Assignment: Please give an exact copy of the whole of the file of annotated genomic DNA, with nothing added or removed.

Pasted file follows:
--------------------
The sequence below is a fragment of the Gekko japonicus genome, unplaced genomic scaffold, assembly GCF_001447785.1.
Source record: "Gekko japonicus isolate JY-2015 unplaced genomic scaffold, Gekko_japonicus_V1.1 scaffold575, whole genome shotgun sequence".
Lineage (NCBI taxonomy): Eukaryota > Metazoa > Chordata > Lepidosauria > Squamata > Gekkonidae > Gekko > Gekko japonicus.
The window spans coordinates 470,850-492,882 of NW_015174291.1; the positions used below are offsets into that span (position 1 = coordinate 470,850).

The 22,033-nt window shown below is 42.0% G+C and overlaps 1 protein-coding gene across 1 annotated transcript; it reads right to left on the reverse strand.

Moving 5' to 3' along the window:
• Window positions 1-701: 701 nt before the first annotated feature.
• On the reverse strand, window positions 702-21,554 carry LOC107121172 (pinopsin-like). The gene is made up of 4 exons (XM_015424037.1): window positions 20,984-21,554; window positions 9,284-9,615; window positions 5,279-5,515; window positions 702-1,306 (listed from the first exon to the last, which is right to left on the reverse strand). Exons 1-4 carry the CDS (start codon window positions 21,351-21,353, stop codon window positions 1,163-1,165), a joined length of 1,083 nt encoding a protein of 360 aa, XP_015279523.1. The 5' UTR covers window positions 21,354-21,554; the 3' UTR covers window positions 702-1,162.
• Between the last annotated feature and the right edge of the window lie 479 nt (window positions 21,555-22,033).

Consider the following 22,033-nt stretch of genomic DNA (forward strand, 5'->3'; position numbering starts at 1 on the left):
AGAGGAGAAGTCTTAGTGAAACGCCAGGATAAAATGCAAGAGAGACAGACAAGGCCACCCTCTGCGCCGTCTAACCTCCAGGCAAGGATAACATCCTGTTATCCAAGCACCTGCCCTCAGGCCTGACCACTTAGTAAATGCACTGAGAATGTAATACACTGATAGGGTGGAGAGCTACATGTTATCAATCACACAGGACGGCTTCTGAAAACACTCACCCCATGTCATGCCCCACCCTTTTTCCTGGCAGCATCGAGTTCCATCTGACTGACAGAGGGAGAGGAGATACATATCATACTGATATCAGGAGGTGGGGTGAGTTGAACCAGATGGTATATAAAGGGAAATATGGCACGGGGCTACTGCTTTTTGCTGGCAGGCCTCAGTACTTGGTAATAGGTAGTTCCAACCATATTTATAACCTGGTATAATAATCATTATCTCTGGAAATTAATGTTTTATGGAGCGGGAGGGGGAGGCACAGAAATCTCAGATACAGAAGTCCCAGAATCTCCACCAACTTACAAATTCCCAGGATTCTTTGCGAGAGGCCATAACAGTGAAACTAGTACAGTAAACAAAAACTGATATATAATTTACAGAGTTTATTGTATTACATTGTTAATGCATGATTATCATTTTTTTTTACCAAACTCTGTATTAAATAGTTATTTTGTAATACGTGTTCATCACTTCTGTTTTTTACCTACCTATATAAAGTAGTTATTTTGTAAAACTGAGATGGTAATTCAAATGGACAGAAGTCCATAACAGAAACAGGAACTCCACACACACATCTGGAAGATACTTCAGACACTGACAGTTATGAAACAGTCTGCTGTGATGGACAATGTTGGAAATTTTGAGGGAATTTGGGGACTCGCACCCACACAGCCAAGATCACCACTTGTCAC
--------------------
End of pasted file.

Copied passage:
The sequence below is a fragment of the Gekko japonicus genome, unplaced genomic scaffold, assembly GCF_001447785.1.
Source record: "Gekko japonicus isolate JY-2015 unplaced genomic scaffold, Gekko_japonicus_V1.1 scaffold575, whole genome shotgun sequence".
Lineage (NCBI taxonomy): Eukaryota > Metazoa > Chordata > Lepidosauria > Squamata > Gekkonidae > Gekko > Gekko japonicus.
The window spans coordinates 470,850-492,882 of NW_015174291.1; the positions used below are offsets into that span (position 1 = coordinate 470,850).

The 22,033-nt window shown below is 42.0% G+C and overlaps 1 protein-coding gene across 1 annotated transcript; it reads right to left on the reverse strand.

Moving 5' to 3' along the window:
• Window positions 1-701: 701 nt before the first annotated feature.
• On the reverse strand, window positions 702-21,554 carry LOC107121172 (pinopsin-like). The gene is made up of 4 exons (XM_015424037.1): window positions 20,984-21,554; window positions 9,284-9,615; window positions 5,279-5,515; window positions 702-1,306 (listed from the first exon to the last, which is right to left on the reverse strand). Exons 1-4 carry the CDS (start codon window positions 21,351-21,353, stop codon window positions 1,163-1,165), a joined length of 1,083 nt encoding a protein of 360 aa, XP_015279523.1. The 5' UTR covers window positions 21,354-21,554; the 3' UTR covers window positions 702-1,162.
• Between the last annotated feature and the right edge of the window lie 479 nt (window positions 21,555-22,033).

Consider the following 22,033-nt stretch of genomic DNA (forward strand, 5'->3'; position numbering starts at 1 on the left):
AGAGGAGAAGTCTTAGTGAAACGCCAGGATAAAATGCAAGAGAGACAGACAAGGCCACCCTCTGCGCCGTCTAACCTCCAGGCAAGGATAACATCCTGTTATCCAAGCACCTGCCCTCAGGCCTGACCACTTAGTAAATGCACTGAGAATGTAATACACTGATAGGGTGGAGAGCTACATGTTATCAATCACACAGGACGGCTTCTGAAAACACTCACCCCATGTCATGCCCCACCCTTTTTCCTGGCAGCATCGAGTTCCATCTGACTGACAGAGGGAGAGGAGATACATATCATACTGATATCAGGAGGTGGGGTGAGTTGAACCAGATGGTATATAAAGGGAAATATGGCACGGGGCTACTGCTTTTTGCTGGCAGGCCTCAGTACTTGGTAATAGGTAGTTCCAACCATATTTATAACCTGGTATAATAATCATTATCTCTGGAAATTAATGTTTTATGGAGCGGGAGGGGGAGGCACAGAAATCTCAGATACAGAAGTCCCAGAATCTCCACCAACTTACAAATTCCCAGGATTCTTTGCGAGAGGCCATAACAGTGAAACTAGTACAGTAAACAAAAACTGATATATAATTTACAGAGTTTATTGTATTACATTGTTAATGCATGATTATCATTTTTTTTTACCAAACTCTGTATTAAATAGTTATTTTGTAATACGTGTTCATCACTTCTGTTTTTTACCTACCTATATAAAGTAGTTATTTTGTAAAACTGAGATGGTAATTCAAATGGACAGAAGTCCATAACAGAAACAGGAACTCCACACACACATCTGGAAGATACTTCAGACACTGACAGTTATGAAACAGTCTGCTGTGATGGACAATGTTGGAAATTTTGAGGGAATTTGGGGACTCGCACCCACACAGCCAAGATCACCACTTGTCAC